That’s it for my little notebook haul, I hope you guys enjoyed it! Do you also love a good notebook? Let me know in the comments!

How To Proof Read Your Own Work

As I know that most of you guys reading are fellow bloggers, today I thought I’d write another post with writing/blogging in mind!

backgrounder (6)
Jack Bun-Bun is here to give you all of his editing advice

We’ve all found ourselves looking back on a post, (usually just after having pressed ‘publish’…) just to be confronted with annoying typos and missing/extra words that we swear weren’t there after our final scan through the post. Or even worse, having someone point out a really obvious mistake that you hadn’t noticed at all. It’s much easier to proof read someone else’s work than it is to check through your own, so today I’m sharing some tips that I’ve found and collected for how to proof read your own work!

Dissociate | The most important thing to do in order to be objective when re-reading and critiquing your own writing is to separate yourself from the fact that you know how the piece is supposed to read; which means we tend to not pick up on the little details. A quick way to go about this is by reading the piece backwards. It really can be as easy as starting with the last sentence and reading backwards, as that way our brains pick up on anything that doesn’t make complete sense.

Bring Your Words To Life | Again, doing something different with your work, that can be as simple and obvious as reading your work out loud, or printing it out, instead of just writing and rewriting, means that our mistakes are much more obvious.

Plan | I really should take my own advice on this one, but sometimes proof reading your own work can be a lot easier if you’re not proof reading on the same day. So planning and drafting posts ahead of time gives you a lot more opportunities to redraft and find errors.

Avoid Scanning | When we are faced with a mass of text, we very often tend to scan the piece as a whole, instead of actually taking the time to read the sentences as we would if someone else wrote them.


Those are the best tips I’ve found, let me know in the comments if you can think of any tips that work for you that I might have missed. I hope that these tips can help some of you out! I am by no means a professional; in fact, I have some very lovely editor/proof reader pals who usually find my errors and let me know about them, but hopefully these tips can help us all out!

My Blogging Space

I always think it’s interesting to get to see the ‘behind the scenes’ of a blog, getting to know the person and the space that content comes from is just as interesting, if not more, than the content itself. So today I thought I’d give you guys a little insight into my blogging space.deskwhole

Now because my room is themed black, silver and orange, I have a black desk to remain in-keeping with my room. I’ve labelled the things in this image to make it clearer just what I am talking about.

1. I have speakers plugged into my laptop (though they can also be connected to my tablet, phone or any other device with an audio jack) because I really like listening to music when writing, and also just listening to music to relax or get ready. I’m also really into discovering new music and rediscovering music because I’m working on something really fun for you guys that you’ll get to see really soon!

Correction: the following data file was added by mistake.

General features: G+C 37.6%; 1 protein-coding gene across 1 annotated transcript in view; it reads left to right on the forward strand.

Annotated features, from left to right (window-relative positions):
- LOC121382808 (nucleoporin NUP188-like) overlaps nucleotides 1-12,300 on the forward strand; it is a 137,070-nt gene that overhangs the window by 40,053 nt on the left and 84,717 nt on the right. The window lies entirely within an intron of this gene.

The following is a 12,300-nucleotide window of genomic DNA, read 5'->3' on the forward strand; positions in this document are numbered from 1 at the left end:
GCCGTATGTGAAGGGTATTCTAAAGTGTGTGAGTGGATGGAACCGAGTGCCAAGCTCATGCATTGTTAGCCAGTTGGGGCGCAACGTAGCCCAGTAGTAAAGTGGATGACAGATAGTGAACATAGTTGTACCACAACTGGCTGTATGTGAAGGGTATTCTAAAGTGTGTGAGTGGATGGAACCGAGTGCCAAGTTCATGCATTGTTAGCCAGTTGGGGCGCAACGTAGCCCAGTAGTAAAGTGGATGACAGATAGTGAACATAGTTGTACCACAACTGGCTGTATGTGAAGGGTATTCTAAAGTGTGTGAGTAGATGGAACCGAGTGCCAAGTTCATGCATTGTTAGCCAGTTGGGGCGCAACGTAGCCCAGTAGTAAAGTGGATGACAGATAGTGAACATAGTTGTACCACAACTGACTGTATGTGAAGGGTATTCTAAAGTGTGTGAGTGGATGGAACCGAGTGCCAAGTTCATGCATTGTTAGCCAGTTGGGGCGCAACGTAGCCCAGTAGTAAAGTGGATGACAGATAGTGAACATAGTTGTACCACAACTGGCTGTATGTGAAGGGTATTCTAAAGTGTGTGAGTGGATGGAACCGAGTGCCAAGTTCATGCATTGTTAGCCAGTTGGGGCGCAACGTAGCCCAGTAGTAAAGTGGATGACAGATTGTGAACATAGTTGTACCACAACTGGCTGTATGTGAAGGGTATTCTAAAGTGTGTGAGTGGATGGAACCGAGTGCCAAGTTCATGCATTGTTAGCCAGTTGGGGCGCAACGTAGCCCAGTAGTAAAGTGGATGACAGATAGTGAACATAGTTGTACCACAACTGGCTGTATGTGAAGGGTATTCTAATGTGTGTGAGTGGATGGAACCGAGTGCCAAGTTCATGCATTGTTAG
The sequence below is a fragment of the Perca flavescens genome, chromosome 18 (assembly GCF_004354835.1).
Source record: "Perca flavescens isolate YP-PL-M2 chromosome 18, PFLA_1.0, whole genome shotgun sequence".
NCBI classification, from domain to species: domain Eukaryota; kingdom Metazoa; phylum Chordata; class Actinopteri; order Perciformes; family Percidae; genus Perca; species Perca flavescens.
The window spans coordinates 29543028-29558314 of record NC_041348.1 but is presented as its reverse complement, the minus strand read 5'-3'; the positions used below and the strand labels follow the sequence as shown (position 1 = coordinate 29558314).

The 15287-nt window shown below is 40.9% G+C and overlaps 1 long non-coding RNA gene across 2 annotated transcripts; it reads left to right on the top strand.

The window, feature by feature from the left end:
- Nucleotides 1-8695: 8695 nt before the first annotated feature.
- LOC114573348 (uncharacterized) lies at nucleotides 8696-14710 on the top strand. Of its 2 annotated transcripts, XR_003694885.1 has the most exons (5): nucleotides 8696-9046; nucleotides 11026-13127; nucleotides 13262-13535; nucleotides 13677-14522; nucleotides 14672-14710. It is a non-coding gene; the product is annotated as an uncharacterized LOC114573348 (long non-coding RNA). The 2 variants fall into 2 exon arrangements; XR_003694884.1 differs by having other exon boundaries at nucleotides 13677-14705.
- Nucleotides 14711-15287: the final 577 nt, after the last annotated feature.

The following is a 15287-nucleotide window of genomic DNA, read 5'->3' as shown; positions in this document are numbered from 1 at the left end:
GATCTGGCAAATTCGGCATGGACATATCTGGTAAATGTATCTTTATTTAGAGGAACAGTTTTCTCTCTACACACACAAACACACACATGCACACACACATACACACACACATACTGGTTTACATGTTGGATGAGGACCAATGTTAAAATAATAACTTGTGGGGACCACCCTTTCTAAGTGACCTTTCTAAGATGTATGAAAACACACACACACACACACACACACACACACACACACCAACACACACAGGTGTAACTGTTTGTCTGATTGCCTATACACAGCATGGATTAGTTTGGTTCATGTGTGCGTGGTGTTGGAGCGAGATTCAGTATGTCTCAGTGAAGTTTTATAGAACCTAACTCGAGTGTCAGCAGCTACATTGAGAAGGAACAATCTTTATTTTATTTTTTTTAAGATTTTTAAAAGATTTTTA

2. Then I have these amazing post-it-notes (with a colourful pen), they are orange, so very fitting, but also a great way of jotting down any ideas I may have in a random moment, or just to remind me of something I have to do. I also have a hand sanitiser here just beside my speakers because I like to keep my keyboard and tablet screen clean.

3. Here I have a special yearbook made by one of my best friends, it’s filled with pictures and memories from mine and all of my best friends’ entire school lives together and I love it immensely. It helps me if ever I’m stuck in a rut, just to flick through and reminisce.

4. Of course, I have my tablet handy on my desk for when my mind strays and I spend a little bit of time mindlessly scrolling through social media. It is also handy to have another screen open for images or prompts when I’m writing.

5. The epitome of my blogging space, my laptop. This is where everything is detailed, planned, roughly outlined, edited, and finally created in it’s final form.

leftdesk

rightdesk

6. I like to have a candle (preferably scented) lit for when I’m sat at my desk for a long time just to keep the atmosphere warm and relaxed. Obviously in this handy little oil burner because it keeps the flame safely tucked away from everything important.

7. I always have either water or tea next to me when I’m writing. Simply because staying hydrated is always important to keep you feeling awake and creative, but also, if you don’t stay hydrated you’ll only end up mindlessly snacking for the entire time you’re sat at your desk.

8. In this little corner I have a picture of my cats when they were kittens, on the very first day I met them, adorable. Fresh flowers whenever I can get them, a cute little book that was given to me by a very loved one, and a little crystal dish for my jewellery, as I’m forever taking rings and bracelets off and on while I’m writing.


That’s everything I usually have in my blogging area, what do you like to have handy for when you’re writing? Let me know in the comments!